November 2012 Philippine Supreme Court Decisions on Civil Law

Here are select November 2012 rulings of the Supreme Court of the Philippines on civil law:

Civil Code

Co-ownership; validity of partition contracts. Contrary to the finding of the Court of Appeals, the subdivision agreements forged by Mendoza and her alleged co-owners were not for the partition of pro-indiviso shares of co-owners of Lot 733 but were actually conveyances, disguised as partitions, of portions of Lot 733 specifically Lots 733-A and 733-B, and portions of the subsequent subdivision of Lot 733-C. It cannot be overemphasized enough that the two deeds of absolute sale over portions of substantially the same parcel of land antedated the subdivision agreements in question and their execution acknowledged too before a notary public. Rupeta Cano Vda. De Viray and Jesus Carlo Gerard Viray v. Spouses Jose Usi and Amelita Usi,  G.R.No.192486. November 21,2012.

Constructive delivery; execution of public instrument only prima facie presumption of delivery. Article 1477 of the Civil Code recognizes that the “ownership of the thing sold shall be transferred to the vendee upon the actual or constructive delivery thereof.” Related to this article is Article 1497 which provides that “[t]he thing sold shall be understood as delivered, when it is placed in the control and possession of the vendee.” With respect to incorporeal property, Article 1498 of the Civil Code lays down the general rule: the execution of a public instrument “shall be equivalent to the delivery of the thing which is the object of the contract, if from the deed the contrary does not appear or cannot clearly be inferred.” However, the execution of a public instrument gives rise only to a prima facie presumption of delivery, which is negated by the failure of the vendee to take actual possession of the land sold. “[A] person who does not have actual possession of the thing sold cannot transfer constructive possession by the execution and delivery of a public instrument.” In this case, no constructive delivery of the land transpired upon the execution of the deed of sale since it was not the spouses Villamor, Sr. but the respondents who had actual possession of the land. The presumption of constructive delivery is inapplicable and must yield to the reality that the petitioners were not placed in possession and control of the land. Sps. Erosto Santiago and Nelsi Santiago v. Mancer Villamor, et al.; G.R. No. 168499. November 26,2012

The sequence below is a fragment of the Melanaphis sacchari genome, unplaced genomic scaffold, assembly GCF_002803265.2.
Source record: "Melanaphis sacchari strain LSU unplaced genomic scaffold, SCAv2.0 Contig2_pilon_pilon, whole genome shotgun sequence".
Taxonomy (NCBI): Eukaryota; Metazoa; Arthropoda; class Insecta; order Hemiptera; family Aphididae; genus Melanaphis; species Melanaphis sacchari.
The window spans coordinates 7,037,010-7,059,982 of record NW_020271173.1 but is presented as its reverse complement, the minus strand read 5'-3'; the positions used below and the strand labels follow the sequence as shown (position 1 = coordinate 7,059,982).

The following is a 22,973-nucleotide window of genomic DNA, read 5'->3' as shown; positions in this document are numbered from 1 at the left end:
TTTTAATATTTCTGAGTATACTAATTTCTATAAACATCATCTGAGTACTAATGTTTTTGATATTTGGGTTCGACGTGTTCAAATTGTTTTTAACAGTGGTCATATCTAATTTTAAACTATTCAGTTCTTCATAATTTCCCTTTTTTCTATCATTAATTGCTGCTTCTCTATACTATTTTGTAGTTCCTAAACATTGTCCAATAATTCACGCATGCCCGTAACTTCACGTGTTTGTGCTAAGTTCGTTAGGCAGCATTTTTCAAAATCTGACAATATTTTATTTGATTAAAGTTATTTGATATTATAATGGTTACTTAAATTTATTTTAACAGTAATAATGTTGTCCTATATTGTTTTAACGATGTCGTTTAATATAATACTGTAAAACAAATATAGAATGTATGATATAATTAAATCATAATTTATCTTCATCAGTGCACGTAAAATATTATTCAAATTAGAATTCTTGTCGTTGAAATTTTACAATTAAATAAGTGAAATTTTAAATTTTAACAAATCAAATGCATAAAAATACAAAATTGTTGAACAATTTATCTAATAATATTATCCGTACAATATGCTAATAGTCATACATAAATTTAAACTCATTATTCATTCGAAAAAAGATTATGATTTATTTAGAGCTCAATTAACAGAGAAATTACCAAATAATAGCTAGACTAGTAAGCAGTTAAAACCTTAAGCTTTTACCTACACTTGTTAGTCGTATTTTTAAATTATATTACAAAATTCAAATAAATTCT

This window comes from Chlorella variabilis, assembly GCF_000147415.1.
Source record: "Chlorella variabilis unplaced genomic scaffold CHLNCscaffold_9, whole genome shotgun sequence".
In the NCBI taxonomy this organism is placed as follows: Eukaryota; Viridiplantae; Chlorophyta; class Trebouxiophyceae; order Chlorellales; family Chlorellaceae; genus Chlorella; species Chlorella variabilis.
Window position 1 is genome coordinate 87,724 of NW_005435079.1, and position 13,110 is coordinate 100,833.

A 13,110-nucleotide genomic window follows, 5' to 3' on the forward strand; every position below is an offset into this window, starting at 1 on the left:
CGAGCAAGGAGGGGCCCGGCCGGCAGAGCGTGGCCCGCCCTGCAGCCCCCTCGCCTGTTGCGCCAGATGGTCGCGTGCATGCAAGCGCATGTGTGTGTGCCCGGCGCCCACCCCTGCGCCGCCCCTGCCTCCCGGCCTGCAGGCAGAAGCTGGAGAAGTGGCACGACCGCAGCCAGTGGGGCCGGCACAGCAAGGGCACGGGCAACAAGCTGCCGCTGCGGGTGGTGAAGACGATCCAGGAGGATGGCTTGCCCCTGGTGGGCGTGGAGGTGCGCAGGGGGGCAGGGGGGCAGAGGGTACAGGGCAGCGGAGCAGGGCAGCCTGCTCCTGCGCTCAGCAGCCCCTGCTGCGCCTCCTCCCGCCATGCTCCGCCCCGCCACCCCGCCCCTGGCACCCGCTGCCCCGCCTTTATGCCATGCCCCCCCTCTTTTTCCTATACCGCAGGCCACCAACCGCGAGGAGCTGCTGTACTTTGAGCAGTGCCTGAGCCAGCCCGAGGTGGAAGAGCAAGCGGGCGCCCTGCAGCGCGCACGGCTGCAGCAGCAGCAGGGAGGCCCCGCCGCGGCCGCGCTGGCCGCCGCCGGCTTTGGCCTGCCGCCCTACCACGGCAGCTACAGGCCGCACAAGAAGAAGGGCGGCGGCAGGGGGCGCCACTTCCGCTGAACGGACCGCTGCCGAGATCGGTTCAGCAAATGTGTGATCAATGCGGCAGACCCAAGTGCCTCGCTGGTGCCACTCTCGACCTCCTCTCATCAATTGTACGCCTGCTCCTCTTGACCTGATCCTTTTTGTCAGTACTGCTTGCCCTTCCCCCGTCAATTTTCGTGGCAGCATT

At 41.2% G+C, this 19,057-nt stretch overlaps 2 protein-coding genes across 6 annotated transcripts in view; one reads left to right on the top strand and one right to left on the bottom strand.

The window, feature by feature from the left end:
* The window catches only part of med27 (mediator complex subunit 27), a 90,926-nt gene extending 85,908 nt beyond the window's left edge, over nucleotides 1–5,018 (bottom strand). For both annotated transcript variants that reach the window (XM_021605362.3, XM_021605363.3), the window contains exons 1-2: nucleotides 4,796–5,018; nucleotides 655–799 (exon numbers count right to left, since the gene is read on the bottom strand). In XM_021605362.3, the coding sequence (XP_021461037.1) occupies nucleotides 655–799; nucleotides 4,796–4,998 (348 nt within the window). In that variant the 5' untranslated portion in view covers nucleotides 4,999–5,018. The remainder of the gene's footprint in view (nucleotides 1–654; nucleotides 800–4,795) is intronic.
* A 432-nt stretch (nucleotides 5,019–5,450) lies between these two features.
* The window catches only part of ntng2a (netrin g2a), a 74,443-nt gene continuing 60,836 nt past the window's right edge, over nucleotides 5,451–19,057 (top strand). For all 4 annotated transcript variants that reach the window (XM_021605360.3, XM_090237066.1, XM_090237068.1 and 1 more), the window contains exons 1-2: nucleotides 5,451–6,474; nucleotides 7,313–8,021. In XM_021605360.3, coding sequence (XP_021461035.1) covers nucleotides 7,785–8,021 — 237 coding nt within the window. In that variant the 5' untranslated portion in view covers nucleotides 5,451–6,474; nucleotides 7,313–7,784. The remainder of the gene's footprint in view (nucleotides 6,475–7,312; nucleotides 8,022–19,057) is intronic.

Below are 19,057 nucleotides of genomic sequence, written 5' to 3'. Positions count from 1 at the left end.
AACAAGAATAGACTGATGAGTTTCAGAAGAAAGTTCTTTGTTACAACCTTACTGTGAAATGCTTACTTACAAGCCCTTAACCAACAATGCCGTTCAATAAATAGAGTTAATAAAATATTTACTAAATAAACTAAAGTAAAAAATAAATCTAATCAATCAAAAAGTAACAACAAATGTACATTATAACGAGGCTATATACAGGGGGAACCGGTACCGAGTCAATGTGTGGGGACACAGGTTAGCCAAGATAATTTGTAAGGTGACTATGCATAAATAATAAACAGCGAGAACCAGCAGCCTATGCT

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September 2012 Philippine Supreme Court Decisions on Civil Law

Here are select September 2012 rulings of the Supreme Court of the Philippines on civil law:

Civil Code

Contracts; capacity. Contracting parties must be juristic entities at the time of the consummation of the contract. Stated otherwise, to form a valid and legal agreement it is necessary that there be a party capable of contracting and a party capable of being contracted with. Hence, if any one party to a supposed contract was already dead at the time of its execution, such contract is undoubtedly simulated and false and, therefore, null and void by reason of its having been made after the death of the party who appears as one of the contracting parties therein. The death of a person terminates contractual capacity. De Belen Vda. de Cabalu, et al. v. Tabu, et al.; G.R. No. 188417. September 24, 2012

Contracts; future inheritance; contractual capacity – Under Article 1347 of the Civil Code, no contract may be entered into upon future inheritance except in cases expressly authorized by law. Paragraph 2 of Article 1347 characterizes a contract entered into upon future inheritance as void. The law applies when the following requisites concur: (1) the succession has not yet been opened; (2) the object of the contract forms part of the inheritance; and (3) the promissor has, with respect to the object, an expectancy of a right which is purely hereditary in nature. De Belen Vda. de Cabalu, et al. v. Tabu, et al.; G.R. No. 188417. September 24, 2012

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June 2012 Philippine Supreme Court Decisions on Civil Law

Here are select June 2012 rulings of the Supreme Court of the Philippines on civil law:

Civil Code

Agency; ratification. The complaint was anchored on the supposed failure of FEBTC to duly investigate the authority of Antonio in contracting the “exceptionally and relatively immense” loans amounting to P5,000,000.00. Marcos alleged therein that his property had thereby become “unlawfully burdened by unauthorized real estate mortgage contracts,” because the loans and the mortgage contracts had been incurred by Antonio and his wife only for themselves, to the exclusion of petitioner. Yet, Marcos could not deny that under the express terms of the SPA, he had precisely granted to Antonio as his agent the authority to borrow money, and to transfer and convey the property by way of mortgage to FEBTC; to sign, execute and deliver promissory notes; and to receive the proceeds of the loans on the former’s behalf. In other words, the mortgage contracts were valid and enforceable against petitioner, who was consequently fully bound by their terms.